Lornoxicam induced Toxic Epidermal Necrolysis (TEN) in a 54 years old female: A case report and its systematic literature review with respect to its causes and treatment overview

Furqan Ul Haq 1, *, Asad Riaz 2, Nawab Ali 3, Syed Farooq Shafiq 4, Qazi Muhammad Farooq Wahab 5, Talha Moin Uddin 6, Muhammad Ishaq Shah 7, Muhammad Hamza 8, Touseef Hamid 9, Muhammad Nouman 10, Abid Ali 11, Ijaz Hussain 12 and Aisha Maqbool 13

1 Department of Radiation Oncology, Shifa International Hospital, Limited, Pakistan.
2 Department of General Surgery, Ayub Teaching Hospital, Abbottabad, Pakistan.
3 Department Anesthesia, Lady Reading Hospital Peshawar, Pakistan.
4 Department of General Medicine, Lady Reading Hospital Peshawar, Pakistan.
5 Department of General Medicine, Khyber Teaching Hospital Peshawar, Pakistan.
6 Department of Oncology, Shifa International Hospital, Islamabad, Pakistan.
7 Department of Medicine, Hayatabad Medical Complex, Peshawar, Pakistan.
8 Internal Medicine, Advance International Hospital Islamabad, Pakistan.
9 Department of Medicine, Saidu General Teaching Hospital, Swat. Pakistan.
10 Department of General Medicine, Khyber Teaching Hospital Peshawar, Pakistan.
11 Department of Medicine, Saidu General Teaching Hospital, Swat. Pakistan.
12 Surgical ICU, Advance International Hospital Islamabad, Pakistan.
13 Department of Medicine, Niazi Medical College Sargodha Punjab Pakistan. 
Review Article
World Journal of Advanced Research and Reviews, 2024, 22(03), 1351–1361
Article DOI10.30574/wjarr.2024.22.3.1751
Publication history: 
Received on 01 May 2024; revised on 16 June 2024; accepted on 19 June 2024
Background: Stevens–Johnson syndrome (SJS) and toxic epidermal necrolysis (TEN) are uncommon but life-threatening diseases mostly caused by drugs. Although various systemic immunomodulating agents have been used, their therapeutic efficacy has been inconsistent.
Introduction: Toxic epidermal necrolysis is a severe dermatological condition that can be life-threatening as it damages the mucosa and epidermis layers of the skin with widespread necrosis, erythema, and the formation of bullae on various mucosal surfaces of the genitourinary, gastrointestinal, respiratory tracts, ocular and surrounding areas can also be affected, potentially leading to sepsis and death and is often triggered by drugs such as Amoxicillin, medications used for respiratory tract infections, hereditary noncompliance to certain drugs, Sulpha drugs (e.g., allopurinol), anti-epileptic drugs (e.g., phenytoin, Lamotrigine, carbamazepine, phenobarbital), NSAIDs (e.g., ibuprofen, Piroxicam, Paracetamol, Mefenamic acid, Diclofenac sodium, Tolmetin, Oxybutazone), Quinolones (e.g., ciprofloxacin, Trovafloxacin).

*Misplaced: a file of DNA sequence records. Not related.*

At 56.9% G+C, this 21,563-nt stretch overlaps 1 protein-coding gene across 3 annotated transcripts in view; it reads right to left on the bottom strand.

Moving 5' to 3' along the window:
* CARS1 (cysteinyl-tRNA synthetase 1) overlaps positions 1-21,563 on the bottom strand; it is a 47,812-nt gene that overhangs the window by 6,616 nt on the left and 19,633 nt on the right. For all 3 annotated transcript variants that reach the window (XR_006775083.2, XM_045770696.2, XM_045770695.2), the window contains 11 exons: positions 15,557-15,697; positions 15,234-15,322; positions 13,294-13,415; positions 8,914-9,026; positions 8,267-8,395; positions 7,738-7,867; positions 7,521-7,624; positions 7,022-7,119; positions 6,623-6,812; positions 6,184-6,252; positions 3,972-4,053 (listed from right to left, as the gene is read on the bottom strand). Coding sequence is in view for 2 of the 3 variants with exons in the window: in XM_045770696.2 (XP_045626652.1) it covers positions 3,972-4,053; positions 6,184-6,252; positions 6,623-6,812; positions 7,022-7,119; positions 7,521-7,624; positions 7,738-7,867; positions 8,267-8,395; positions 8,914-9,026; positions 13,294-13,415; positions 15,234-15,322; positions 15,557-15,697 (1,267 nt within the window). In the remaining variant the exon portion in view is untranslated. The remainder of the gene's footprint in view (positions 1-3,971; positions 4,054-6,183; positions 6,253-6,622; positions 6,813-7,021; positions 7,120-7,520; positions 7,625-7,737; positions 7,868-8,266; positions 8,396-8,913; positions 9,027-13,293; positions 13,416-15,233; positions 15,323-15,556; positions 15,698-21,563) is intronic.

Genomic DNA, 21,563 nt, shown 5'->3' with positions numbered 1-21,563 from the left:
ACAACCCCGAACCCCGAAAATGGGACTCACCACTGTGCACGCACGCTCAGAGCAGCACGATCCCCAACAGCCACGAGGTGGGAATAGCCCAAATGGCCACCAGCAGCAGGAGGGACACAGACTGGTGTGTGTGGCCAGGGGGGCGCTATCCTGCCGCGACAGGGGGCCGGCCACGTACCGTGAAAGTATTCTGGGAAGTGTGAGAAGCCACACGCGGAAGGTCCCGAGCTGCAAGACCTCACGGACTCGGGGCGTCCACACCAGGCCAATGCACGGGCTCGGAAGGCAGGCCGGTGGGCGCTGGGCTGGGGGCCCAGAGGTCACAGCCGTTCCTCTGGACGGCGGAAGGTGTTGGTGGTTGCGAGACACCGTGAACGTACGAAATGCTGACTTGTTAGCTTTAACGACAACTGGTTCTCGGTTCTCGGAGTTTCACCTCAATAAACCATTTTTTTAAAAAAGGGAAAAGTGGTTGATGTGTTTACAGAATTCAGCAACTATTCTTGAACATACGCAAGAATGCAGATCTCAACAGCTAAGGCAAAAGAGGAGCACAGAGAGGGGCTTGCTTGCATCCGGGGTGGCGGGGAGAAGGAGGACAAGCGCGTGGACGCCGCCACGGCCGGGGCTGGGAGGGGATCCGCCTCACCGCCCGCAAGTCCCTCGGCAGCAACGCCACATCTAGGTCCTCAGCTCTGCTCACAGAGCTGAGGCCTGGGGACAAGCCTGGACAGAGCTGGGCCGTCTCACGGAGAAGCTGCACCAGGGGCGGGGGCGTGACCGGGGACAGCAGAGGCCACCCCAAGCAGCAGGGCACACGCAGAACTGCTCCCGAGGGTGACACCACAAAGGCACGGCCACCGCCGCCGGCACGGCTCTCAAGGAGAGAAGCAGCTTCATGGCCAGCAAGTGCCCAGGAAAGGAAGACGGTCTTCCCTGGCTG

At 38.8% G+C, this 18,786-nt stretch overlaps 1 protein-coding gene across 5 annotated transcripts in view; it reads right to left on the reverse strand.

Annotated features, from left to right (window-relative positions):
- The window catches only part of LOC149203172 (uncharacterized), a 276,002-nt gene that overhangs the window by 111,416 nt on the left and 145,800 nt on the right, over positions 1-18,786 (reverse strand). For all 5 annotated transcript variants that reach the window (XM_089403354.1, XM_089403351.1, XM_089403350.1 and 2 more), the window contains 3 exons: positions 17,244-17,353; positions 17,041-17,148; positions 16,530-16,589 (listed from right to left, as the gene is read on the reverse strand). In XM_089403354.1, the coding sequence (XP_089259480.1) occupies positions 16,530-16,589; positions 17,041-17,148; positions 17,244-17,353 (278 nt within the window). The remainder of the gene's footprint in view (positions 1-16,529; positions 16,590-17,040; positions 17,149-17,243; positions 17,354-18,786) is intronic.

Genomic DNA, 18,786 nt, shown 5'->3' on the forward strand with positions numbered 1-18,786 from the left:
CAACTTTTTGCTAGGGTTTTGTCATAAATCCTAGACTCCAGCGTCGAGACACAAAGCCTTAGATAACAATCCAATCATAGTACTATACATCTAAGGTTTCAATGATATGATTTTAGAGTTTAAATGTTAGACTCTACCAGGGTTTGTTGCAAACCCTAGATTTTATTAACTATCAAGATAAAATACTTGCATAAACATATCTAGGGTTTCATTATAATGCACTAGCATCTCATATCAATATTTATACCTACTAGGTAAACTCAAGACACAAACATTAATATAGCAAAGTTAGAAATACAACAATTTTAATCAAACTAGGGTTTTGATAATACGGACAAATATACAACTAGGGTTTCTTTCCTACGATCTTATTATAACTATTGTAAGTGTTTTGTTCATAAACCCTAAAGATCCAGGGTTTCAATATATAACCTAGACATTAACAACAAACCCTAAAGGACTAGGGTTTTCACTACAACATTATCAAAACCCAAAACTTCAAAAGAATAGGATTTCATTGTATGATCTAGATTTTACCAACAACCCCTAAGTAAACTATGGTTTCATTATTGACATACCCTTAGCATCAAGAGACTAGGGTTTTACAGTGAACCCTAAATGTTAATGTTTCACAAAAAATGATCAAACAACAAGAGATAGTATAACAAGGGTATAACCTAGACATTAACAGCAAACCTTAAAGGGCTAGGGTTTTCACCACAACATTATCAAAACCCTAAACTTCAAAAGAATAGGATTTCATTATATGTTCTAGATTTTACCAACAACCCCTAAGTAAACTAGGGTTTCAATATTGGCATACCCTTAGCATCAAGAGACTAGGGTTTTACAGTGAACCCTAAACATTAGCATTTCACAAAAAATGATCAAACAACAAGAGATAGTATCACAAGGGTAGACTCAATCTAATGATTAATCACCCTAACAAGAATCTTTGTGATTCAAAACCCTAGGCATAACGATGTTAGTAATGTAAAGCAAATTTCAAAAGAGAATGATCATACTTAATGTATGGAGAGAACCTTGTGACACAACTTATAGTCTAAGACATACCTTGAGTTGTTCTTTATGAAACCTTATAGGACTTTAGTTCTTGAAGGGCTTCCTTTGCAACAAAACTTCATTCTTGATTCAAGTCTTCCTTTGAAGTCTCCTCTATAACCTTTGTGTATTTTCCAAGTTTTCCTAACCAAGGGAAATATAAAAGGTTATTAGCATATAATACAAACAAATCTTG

Methodology: In this research article we have explained our case report, as well as we have described the systematic literature review of TEN, We did a literature search using electronic bibliographic databases and Journals : such as ELSEVIER ,British Medical Journals ,MEDLINE (Ovid SP and PubMed), EMBASE, The Cochrane Library (Cochrane Database of Systematic Reviews (CDSR), and Cochrane Central Register of Controlled Trials (CENTRAL), as well as annual meetings abstracts from inception till Oct 2021. The literature search has focused mainly on randomized clinical trials, meta-analysis, phase II/III, and retrospective studies.
·         Explained the case report in view of NSAID in old people can cause SJS/TEN.
·         To explain the treatment options of SJS/TEN.
Results and conclusions: Despite the rarity of her lornoxicam-induced TEN, this case highlights the urgent need to recognize and detect drug-induced skin reactions early. The patient's complex presentation, including thrombotic microangiopathy and suspected disseminated intravascular coagulation, required a multidisciplinary approach including nephrology, dermatology, and hematology. A comprehensive management plan that includes hemodialysis, corticosteroids, antibiotics, and symptomatic treatment highlights the importance of individualized treatment strategies in managing such complex clinical scenarios. Research shows that the basic mechanism behind JS/TEN Fas-Fas ligand mediated apoptosis but the recent research studies suggested that the reactive oxygen species (ROS) as the initiating factor for keratinocyte damage and that it precedes the activation of the aforementioned apoptotic systems. Treatment includes steroids, immunoglobulins, TNF alpha inhibitors (Infliximab, adalimumab, gulimumab and Etanercept), plasma paresis, immune suppressive therapies such as cyclosporine. In symptomatic management patients can have dialysis for renal failure.
SJS; TEN; NSAIDS; lornoxicam; Dermatology emergencies; Immunosuppressive therapies
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